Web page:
Wednesday, April 29, 2015

Ontario government seeks a creative lie to justify raiding Hydro One riches

The plan is to sell Hydro One for far more than its book value and use the unlocked additional value to fund a build-out of transit in the Toronto ecosystem.
That's the plan as presented for public consumption.

The plan might not do much damage to Ontario's electricity sector, but it's not likely to do anything beneficial for transit or provincial finances either. Mostly it's more deceptive spectacle from a government that's been spectacularly inept money managers. This post will primarily discuss two issues: the impact of the sale on the perceived electricity sector debt, and the role of the Ontario Energy Board (OEB) in not only consumer pricing - which it's being claimed it regulates responsibly - but the pricing of the share sale.

The plan to sell shares in Hydro One is part of the recommendations in a report from the Premier's Advisory Council on Government Assets. I'll call this the Clark Report as that body is chaired by the architect of Pierre Trudeau's National Energy Plan in the 1980's, Ed Clark - he is also known as a banker.

Hydro One's 2014 Financial reporting indicates total equity of $7.6 billion.
The Clark Report values Hydro One much higher than that:
The Council’s analysis indicates that, in today’s markets, the integrated Hydro One transmission and distribution business would likely command a fully distributed equity valuation of between $13.5 billion and $15 billion in a public offering, excluding Hydro One Brampton. We believe this valuation is a conservative range in the context of today’s market:
Call it $15 billion, which is $7.4 billion higher than the total equity reported by Hydro One.

$7.4 billion. Remember this number.

The numbers most cited have 60% of Hydro One getting sold to raise $9 billion, of which $5 billion would be used to pay down debt, and $4 billion might be freed up for stuff like balloons twisted into the shape of animals (aka infrastructure). From the Clark Report:
Firstly, it is the government’s intention to apply the proceeds of the partial divestiture up to the book value of the proportionate share of Hydro One divested in order to pay down debt.
This could mean a couple of things but if it meant 60% of the $7.6 billion equity valuation from Hydro One, it would mean $4.6 billion. That might leave, as reported, somewhere around $4 billion for venues for obscure athletic events, etc.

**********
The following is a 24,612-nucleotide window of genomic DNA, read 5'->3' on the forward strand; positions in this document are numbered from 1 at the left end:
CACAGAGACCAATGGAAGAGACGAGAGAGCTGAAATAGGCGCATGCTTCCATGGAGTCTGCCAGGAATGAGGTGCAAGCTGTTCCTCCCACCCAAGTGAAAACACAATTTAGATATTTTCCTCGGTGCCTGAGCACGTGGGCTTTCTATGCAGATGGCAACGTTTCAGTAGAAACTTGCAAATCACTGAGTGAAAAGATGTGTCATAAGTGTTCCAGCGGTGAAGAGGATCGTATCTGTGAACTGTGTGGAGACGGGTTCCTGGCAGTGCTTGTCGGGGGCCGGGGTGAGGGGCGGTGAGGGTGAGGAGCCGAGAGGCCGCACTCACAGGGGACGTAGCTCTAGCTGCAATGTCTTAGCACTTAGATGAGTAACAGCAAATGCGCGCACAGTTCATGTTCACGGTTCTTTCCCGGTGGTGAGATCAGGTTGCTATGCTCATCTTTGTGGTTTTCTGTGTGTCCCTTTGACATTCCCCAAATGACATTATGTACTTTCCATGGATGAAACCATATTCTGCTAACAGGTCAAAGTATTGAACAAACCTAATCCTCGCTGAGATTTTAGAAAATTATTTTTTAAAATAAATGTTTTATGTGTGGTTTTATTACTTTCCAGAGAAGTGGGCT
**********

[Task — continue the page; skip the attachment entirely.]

When the plan was announced, one quirk I noticed was that it was starkly illegal - not that it should functionally matter to the Premier, who can re-write laws, but there was no consideration given to the fact a starkly illegal use of receipts from the sale was the plan. That has since changed, perhaps for the worse.

Some background is necessary to try and keep track of the ball while shells are being moved about.
In the beginning there was Ontario Hydro and it was considered good until it wasn't, at which point (1998) it was broken up into 5 successor entities, the most prominent of these were Hydro One (transmission and distribution), Ontario Power Generation (OPG) and the Ontario Electricity Financial Corporation (OEFC).   The OEFC is the legal successor to Ontario Hydro.

Ontario Hydro's Final Annual Report displayed assets of $39.6 billion, and liabilities of $2.738 billion more of that. After it was broken up a value was put on the successor companies and whatever liability remained resided at the OEFC; the first Annual Report of the OEFC showed assets of $18.979 billion, and liabilities of $19,987 billion more than that - so the unfunded liability got $17.25 billion worse between the end of Ontario Hydro and the start of OEFC.[1]

The Electricity Act, 1998 legislated the tools to reduce the initial "stranded debt" - the $19.987 billion liability -and it includes a section, 50.3, dedicating profits from Hydro One, and the proceeds of any asset sale, towards paying down the liability. Much of my previous writing on this focused on a separate revenue tool, the Debt Retirement Charge (DRC), which was intended to pay down debt that profits and payments in lieu of taxes (PIL) alone could not. The amount of the debt the DRC was intended to address is defined as the "residual stranded debt."

Here's the last official accounting of these debts I am aware of, from the Fall 2014 Ontario Economic Outlook and Fiscal Review:
The residual stranded debt determination as at March 31, 2014, is based on a stranded debt amount of $9.8 billion, reduced by the estimated present value of future dedicated revenues to OEFC of $7.2 billion. This results in the calculated $2.6 billion of residual stranded debt as at March 31, 2014.